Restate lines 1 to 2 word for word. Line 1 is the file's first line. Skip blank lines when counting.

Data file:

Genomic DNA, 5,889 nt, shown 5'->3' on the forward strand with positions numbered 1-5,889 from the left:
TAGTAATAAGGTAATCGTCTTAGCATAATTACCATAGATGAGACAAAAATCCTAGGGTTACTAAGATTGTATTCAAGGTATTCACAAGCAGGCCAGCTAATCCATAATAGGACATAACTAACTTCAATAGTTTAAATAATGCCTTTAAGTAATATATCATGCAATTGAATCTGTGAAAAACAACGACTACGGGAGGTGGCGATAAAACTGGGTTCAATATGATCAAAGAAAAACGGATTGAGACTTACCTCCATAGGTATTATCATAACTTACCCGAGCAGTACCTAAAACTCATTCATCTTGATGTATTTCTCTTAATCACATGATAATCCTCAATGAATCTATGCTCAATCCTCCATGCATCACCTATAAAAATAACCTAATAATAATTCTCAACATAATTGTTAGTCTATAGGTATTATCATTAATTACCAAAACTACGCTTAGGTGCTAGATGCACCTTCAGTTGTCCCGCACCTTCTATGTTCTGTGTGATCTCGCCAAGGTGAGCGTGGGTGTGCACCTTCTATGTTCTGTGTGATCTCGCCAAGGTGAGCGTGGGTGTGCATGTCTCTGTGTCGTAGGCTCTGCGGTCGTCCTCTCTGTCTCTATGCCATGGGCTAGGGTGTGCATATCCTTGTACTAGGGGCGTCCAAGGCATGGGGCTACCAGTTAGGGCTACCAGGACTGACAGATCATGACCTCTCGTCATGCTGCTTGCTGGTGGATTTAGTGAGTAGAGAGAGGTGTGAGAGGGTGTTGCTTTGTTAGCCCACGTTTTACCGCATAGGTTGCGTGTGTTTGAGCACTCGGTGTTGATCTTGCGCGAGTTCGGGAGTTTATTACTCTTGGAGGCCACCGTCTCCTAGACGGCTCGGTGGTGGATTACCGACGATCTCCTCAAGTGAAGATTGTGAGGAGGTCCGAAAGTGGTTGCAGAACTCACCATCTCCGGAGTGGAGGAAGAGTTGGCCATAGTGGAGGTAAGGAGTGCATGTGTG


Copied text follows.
Genomic DNA, 5,889 nt, shown 5'->3' on the forward strand with positions numbered 1-5,889 from the left:
TAGTAATAAGGTAATCGTCTTAGCATAATTACCATAGATGAGACAAAAATCCTAGGGTTACTAAGATTGTATTCAAGGTATTCACAAGCAGGCCAGCTAATCCATAATAGGACATAACTAACTTCAATAGTTTAAATAATGCCTTTAAGTAATATATCATGCAATTGAATCTGTGAAAAACAACGACTACGGGAGGTGGCGATAAAACTGGGTTCAATATGATCAAAGAAAAACGGATTGAGACTTACCTCCATAGGTATTATCATAACTTACCCGAGCAGTACCTAAAACTCATTCATCTTGATGTATTTCTCTTAATCACATGATAATCCTCAATGAATCTATGCTCAATCCTCCATGCATCACCTATAAAAATAACCTAATAATAATTCTCAACATAATTGTTAGTCTATAGGTATTATCATTAATTACCAAAACTACGCTTAGGTGCTAGATGCACCTTCAGTTGTCCCGCACCTTCTATGTTCTGTGTGATCTCGCCAAGGTGAGCGTGGGTGTGCACCTTCTATGTTCTGTGTGATCTCGCCAAGGTGAGCGTGGGTGTGCATGTCTCTGTGTCGTAGGCTCTGCGGTCGTCCTCTCTGTCTCTATGCCATGGGCTAGGGTGTGCATATCCTTGTACTAGGGGCGTCCAAGGCATGGGGCTACCAGTTAGGGCTACCAGGACTGACAGATCATGACCTCTCGTCATGCTGCTTGCTGGTGGATTTAGTGAGTAGAGAGAGGTGTGAGAGGGTGTTGCTTTGTTAGCCCACGTTTTACCGCATAGGTTGCGTGTGTTTGAGCACTCGGTGTTGATCTTGCGCGAGTTCGGGAGTTTATTACTCTTGGAGGCCACCGTCTCCTAGACGGCTCGGTGGTGGATTACCGACGATCTCCTCAAGTGAAGATTGTGAGGAGGTCCGAAAGTGGTTGCAGAACTCACCATCTCCGGAGTGGAGGAAGAGTTGGCCATAGTGGAGGTAAGGAGTGCATGTGTG